What Makes A Cappuccino Different From A Macchiato?

Starbucks offers a menu item called a "Caramel Macchiato" made with vanilla syrup, caramel drizzle, and a cup full of steamed milk. Despite the (actually super misleading) name, the drink is closer to a caramel vanilla latte, and it isn't what we're talking about here when we say "macchiato." In fact, this one menu offering has done an arguable disservice to novice coffee fans worldwide. Asking for a "caramel macchiato" at a traditional café (or anywhere other than at a Starbucks store, really) will immediately out you to your barista as an entry-level coffee fan. If that sounds kind of elitist or pretentious, that's because it is, but you'll be outed all the same.

This "in-crowd" type of mindset is perhaps a little unfair considering how nuanced the difference is between one espresso drink to the next. When you place a pitcher of milk under the steam wand, it separates into steamed milk and aerated milk foam. Many "different" coffee drinks share the same simple lineup of ingredients — espresso and steamed milk. The only real differentiation lies in the ratios. Lattes, for instance, are espresso drinks topped with steamed milk and capped with about a half inch of foam. Mochas are just lattes with a few pumps of chocolate syrup or sauce. So, what actually is a cappuccino? And what makes it different from a macchiato?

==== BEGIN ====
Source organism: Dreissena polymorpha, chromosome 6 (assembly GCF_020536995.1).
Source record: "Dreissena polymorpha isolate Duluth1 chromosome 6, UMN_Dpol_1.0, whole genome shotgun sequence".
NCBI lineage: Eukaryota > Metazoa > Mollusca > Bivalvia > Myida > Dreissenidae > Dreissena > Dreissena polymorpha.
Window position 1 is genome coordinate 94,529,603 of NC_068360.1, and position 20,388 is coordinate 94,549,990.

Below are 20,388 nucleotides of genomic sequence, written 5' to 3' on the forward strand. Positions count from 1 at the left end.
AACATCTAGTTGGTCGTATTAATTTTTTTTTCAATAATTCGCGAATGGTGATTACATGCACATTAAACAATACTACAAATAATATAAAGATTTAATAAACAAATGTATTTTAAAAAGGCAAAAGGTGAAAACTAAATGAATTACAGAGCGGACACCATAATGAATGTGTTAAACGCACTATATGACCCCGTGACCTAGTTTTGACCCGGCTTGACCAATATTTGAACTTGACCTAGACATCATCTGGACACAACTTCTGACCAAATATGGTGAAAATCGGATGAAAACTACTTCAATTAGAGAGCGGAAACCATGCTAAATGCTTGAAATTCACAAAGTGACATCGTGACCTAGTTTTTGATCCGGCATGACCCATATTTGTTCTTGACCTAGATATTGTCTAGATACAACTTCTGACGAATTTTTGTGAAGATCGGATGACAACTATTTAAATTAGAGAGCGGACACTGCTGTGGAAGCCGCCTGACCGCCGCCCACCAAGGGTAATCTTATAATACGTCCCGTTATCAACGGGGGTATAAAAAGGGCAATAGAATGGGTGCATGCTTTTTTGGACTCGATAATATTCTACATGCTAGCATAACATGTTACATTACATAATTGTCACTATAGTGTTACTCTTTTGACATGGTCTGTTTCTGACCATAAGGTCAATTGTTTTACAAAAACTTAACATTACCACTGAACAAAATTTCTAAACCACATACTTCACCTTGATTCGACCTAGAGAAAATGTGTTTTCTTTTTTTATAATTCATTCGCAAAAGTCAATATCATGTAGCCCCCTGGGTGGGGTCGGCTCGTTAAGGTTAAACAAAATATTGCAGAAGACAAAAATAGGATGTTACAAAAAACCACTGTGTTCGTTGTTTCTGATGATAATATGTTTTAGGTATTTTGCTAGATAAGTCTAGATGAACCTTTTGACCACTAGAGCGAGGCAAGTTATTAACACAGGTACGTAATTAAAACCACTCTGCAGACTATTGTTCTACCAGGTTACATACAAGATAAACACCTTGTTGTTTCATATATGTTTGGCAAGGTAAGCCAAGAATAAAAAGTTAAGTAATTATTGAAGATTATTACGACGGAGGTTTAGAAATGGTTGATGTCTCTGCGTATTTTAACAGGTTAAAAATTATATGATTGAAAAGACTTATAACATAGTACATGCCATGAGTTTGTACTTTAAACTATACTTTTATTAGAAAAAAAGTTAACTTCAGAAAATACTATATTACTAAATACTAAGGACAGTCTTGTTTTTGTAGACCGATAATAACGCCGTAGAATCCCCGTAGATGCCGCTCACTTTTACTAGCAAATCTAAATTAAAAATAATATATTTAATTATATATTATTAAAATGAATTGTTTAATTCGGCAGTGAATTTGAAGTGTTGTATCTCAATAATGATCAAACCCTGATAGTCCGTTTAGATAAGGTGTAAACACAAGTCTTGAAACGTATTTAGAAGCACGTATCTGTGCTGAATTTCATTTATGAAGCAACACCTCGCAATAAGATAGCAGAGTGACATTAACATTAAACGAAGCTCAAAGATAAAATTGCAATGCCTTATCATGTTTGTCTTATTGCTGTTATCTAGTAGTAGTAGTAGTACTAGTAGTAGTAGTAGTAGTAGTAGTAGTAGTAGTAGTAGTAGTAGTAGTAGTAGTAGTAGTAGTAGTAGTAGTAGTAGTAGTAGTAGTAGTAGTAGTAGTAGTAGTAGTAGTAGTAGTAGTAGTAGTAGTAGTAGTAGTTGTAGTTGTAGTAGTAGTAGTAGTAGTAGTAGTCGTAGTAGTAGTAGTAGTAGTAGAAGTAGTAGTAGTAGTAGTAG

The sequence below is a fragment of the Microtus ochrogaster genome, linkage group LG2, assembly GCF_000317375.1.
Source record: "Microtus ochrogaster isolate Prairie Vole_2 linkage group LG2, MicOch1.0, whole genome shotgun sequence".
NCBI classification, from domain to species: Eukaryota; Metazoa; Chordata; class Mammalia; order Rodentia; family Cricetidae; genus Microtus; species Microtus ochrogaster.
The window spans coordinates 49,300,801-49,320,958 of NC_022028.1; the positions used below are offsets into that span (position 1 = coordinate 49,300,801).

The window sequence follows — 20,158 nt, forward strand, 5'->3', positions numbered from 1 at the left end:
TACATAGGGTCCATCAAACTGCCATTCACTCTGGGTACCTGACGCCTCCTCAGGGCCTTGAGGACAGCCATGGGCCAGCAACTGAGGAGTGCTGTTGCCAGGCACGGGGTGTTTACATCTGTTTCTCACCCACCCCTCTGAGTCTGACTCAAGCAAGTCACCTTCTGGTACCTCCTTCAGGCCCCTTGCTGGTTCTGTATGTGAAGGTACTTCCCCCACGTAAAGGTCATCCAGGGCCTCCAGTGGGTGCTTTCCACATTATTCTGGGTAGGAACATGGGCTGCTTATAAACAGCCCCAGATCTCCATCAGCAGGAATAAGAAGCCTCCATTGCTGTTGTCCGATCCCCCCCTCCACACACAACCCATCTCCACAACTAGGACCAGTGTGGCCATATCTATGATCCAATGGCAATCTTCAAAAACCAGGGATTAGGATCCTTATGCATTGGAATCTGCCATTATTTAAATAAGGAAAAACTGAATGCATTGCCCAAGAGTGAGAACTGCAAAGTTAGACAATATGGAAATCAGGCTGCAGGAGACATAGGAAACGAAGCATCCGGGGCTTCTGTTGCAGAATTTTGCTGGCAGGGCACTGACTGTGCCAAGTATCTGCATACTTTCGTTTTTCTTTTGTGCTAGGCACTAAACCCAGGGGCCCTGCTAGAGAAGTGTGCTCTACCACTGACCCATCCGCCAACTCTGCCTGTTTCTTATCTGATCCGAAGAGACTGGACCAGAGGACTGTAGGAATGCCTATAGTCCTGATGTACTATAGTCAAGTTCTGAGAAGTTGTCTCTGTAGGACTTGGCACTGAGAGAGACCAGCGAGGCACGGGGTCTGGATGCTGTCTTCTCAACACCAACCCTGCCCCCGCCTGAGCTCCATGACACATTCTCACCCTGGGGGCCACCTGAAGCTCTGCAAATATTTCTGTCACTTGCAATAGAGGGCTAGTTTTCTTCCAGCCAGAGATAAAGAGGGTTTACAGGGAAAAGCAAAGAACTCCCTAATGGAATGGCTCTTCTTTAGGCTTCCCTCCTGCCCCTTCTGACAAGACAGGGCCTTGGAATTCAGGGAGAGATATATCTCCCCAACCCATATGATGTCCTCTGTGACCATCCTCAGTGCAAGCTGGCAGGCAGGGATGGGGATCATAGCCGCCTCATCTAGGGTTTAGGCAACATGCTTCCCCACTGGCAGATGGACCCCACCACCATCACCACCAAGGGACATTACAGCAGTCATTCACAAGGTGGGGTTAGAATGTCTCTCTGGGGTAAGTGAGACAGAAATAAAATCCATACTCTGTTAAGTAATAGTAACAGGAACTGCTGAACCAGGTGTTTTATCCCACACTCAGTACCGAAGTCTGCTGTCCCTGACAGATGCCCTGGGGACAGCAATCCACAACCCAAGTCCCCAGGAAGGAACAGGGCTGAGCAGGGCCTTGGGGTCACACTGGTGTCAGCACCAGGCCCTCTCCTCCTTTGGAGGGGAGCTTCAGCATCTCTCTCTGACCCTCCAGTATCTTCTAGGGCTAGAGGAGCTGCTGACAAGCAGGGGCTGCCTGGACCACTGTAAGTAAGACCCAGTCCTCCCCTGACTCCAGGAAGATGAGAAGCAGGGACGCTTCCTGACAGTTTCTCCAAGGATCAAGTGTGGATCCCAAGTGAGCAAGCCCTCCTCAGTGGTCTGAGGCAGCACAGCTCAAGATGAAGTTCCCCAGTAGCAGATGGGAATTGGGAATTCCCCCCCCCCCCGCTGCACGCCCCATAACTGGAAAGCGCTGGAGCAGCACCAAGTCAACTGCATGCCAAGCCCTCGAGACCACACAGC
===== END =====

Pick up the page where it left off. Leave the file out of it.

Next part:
Cappuccinos have a few inches of foam

Cappuccinos – not to be confused with babyccinos — are made from espresso topped with equal parts steamed milk and milk foam. According to Andreas Willhoff, director of education at Halfwit Coffee Roasters and the director of operations at The Wormhole in Chicago (via Reader's Digest), cappuccinos technically contain roughly four-to-five ounces of foam. It's fluffier than a latte, and when the barista hands you the cup, it's going to weigh noticeably less than a latte or drip coffee. The milk foam has a much lighter density than steamed milk. This makes for a slightly stronger espresso taste than lattes, as there's less milk to dilute the flavor.

In the US, two shots of espresso are largely the industry per-drink standard. Whether you order a latte, a mocha, or an americano, unless you specifically ask for a "triple shot" or "single shot," your drink most likely comes with two shots. The rest of the cup is filled with milk foam. Unlike cappuccinos, however, macchiatos come in one size, and they're more comparable to a shot of straight-up espresso than any drink with caramel swirls in it.

Macchiatos are the size of a shot glass

Not to be confused with a cortado, macchiatos are one or two shots of espresso topped with a small dollop of milk foam. That's it. In Italian, the word "macchiato" translates to "stained" or "marked," says Willhoff, which is indicative of the small "mark" of foam that dots the espresso shot. With a macchiato, you won't find the multiple inches of milk foam that you'll see in a cappuccino. Some folks even order their macchiato as a "dry cappuccino." Some baristas choose to assemble their macchiatos by scooping that delicate milk foam directly out of the steam pitcher using a teaspoon. Pouring is perhaps too gross a mechanical action for such an understated beverage.

Macchiatos are a good beverage for showcasing the natural flavor of high-quality beans. They still offer the same caffeine content as other espresso drinks, but they come in a cup the size of a shot glass. It's what those ultra-tiny adorable ceramic mugs at your local café are for, in case you've ever wondered — fun fact: Those are called "demitasse" cups, and the tiny spoons that often accompany them are demitasse spoons. If you ask for a "small" or "medium" macchiato, don't be surprised when your barista gives you a weird look.